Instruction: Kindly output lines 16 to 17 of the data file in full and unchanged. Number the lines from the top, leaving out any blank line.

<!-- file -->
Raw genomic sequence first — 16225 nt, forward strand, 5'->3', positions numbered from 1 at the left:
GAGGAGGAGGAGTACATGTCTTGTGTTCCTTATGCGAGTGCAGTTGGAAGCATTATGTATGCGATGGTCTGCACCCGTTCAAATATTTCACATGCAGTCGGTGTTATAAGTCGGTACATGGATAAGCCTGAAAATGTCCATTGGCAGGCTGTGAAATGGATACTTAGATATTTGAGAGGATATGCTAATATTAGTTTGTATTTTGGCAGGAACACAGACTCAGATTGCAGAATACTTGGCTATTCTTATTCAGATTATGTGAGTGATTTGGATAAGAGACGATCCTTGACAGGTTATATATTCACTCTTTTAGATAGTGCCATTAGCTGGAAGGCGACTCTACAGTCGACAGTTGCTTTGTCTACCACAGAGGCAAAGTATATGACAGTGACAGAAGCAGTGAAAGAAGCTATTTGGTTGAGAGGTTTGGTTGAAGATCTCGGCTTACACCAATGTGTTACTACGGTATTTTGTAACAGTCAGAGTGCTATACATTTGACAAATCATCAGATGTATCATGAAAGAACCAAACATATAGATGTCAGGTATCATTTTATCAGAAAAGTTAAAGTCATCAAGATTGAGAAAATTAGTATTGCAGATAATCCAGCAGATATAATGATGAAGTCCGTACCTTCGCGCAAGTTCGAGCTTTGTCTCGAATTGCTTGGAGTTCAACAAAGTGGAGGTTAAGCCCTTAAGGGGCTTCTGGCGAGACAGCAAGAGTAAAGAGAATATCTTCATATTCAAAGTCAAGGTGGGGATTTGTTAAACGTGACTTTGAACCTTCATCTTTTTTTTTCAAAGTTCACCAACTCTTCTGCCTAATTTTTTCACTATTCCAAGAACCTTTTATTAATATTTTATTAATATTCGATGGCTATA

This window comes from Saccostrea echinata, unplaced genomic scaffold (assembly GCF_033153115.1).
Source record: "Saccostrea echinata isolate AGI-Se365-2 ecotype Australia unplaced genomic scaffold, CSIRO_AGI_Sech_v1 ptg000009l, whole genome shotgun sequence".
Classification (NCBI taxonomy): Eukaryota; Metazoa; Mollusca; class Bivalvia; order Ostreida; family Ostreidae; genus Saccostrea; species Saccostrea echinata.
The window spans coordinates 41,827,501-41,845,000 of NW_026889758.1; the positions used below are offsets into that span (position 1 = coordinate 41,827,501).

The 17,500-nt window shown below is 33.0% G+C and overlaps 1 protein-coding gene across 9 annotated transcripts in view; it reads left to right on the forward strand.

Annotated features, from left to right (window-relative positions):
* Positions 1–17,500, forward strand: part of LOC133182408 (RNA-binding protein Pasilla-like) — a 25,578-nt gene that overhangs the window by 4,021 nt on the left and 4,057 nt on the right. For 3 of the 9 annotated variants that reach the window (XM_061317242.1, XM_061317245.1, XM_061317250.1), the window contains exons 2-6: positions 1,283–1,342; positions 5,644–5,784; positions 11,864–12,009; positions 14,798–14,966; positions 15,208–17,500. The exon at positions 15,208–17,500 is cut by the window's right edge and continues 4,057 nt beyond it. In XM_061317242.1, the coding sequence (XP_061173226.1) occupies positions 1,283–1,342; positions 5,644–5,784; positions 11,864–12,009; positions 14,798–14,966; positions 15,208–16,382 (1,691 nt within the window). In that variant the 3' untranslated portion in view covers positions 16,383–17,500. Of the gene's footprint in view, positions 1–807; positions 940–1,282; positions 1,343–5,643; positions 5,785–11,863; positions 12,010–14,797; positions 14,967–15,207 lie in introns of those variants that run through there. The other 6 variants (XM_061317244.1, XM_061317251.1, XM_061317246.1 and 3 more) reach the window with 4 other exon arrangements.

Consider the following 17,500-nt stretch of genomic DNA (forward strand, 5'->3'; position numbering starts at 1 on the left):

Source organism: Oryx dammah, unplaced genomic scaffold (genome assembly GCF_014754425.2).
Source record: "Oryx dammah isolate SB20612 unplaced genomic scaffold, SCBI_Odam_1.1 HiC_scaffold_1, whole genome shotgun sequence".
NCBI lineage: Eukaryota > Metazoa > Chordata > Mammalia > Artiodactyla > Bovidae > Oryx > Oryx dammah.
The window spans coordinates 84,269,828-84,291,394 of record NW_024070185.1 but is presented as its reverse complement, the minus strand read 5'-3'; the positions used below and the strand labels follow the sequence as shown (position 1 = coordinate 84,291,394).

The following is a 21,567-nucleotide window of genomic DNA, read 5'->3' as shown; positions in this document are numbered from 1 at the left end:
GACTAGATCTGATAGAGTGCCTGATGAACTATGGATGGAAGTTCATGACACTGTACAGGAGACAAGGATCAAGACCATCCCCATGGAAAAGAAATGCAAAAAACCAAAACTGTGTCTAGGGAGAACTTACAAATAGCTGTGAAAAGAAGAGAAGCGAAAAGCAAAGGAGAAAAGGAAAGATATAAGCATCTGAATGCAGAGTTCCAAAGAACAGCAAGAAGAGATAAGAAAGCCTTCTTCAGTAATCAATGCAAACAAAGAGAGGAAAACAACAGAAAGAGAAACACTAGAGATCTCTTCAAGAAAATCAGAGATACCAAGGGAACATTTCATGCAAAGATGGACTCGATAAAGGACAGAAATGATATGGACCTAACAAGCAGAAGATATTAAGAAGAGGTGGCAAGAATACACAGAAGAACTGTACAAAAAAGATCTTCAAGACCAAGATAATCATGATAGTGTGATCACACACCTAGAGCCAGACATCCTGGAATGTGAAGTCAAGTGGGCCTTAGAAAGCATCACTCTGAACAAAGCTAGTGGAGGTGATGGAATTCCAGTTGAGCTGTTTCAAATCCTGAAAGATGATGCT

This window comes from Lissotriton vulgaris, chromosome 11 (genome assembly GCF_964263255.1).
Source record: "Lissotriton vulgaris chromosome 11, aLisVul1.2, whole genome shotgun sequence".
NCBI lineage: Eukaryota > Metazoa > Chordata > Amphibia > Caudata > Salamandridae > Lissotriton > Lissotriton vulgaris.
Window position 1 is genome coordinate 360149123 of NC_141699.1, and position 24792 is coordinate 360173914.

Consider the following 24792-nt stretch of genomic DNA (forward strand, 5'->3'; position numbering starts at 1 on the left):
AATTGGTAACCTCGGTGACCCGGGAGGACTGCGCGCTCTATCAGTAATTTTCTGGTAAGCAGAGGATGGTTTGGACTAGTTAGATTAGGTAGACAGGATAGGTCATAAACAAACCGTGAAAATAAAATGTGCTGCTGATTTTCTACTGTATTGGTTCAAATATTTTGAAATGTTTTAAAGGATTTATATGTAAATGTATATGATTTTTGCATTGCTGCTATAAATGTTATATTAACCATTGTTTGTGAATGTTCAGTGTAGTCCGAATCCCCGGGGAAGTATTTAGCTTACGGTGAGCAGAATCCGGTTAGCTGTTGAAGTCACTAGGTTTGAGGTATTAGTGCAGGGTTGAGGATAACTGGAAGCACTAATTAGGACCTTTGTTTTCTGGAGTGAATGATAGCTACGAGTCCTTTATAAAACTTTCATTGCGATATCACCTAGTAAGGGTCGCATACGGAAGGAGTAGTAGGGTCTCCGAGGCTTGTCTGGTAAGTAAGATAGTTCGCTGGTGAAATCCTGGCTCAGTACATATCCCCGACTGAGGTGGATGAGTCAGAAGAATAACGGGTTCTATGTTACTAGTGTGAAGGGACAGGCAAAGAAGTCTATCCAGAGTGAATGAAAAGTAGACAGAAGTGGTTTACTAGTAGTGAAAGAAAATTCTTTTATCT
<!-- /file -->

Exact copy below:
GACTAGATCTGATAGAGTGCCTGATGAACTATGGATGGAAGTTCATGACACTGTACAGGAGACAAGGATCAAGACCATCCCCATGGAAAAGAAATGCAAAAAACCAAAACTGTGTCTAGGGAGAACTTACAAATAGCTGTGAAAAGAAGAGAAGCGAAAAGCAAAGGAGAAAAGGAAAGATATAAGCATCTGAATGCAGAGTTCCAAAGAACAGCAAGAAGAGATAAGAAAGCCTTCTTCAGTAATCAATGCAAACAAAGAGAGGAAAACAACAGAAAGAGAAACACTAGAGATCTCTTCAAGAAAATCAGAGATACCAAGGGAACATTTCATGCAAAGATGGACTCGATAAAGGACAGAAATGATATGGACCTAACAAGCAGAAGATATTAAGAAGAGGTGGCAAGAATACACAGAAGAACTGTACAAAAAAGATCTTCAAGACCAAGATAATCATGATAGTGTGATCACACACCTAGAGCCAGACATCCTGGAATGTGAAGTCAAGTGGGCCTTAGAAAGCATCACTCTGAACAAAGCTAGTGGAGGTGATGGAATTCCAGTTGAGCTGTTTCAAATCCTGAAAGATGATGCT

This window comes from Lissotriton vulgaris, chromosome 11 (genome assembly GCF_964263255.1).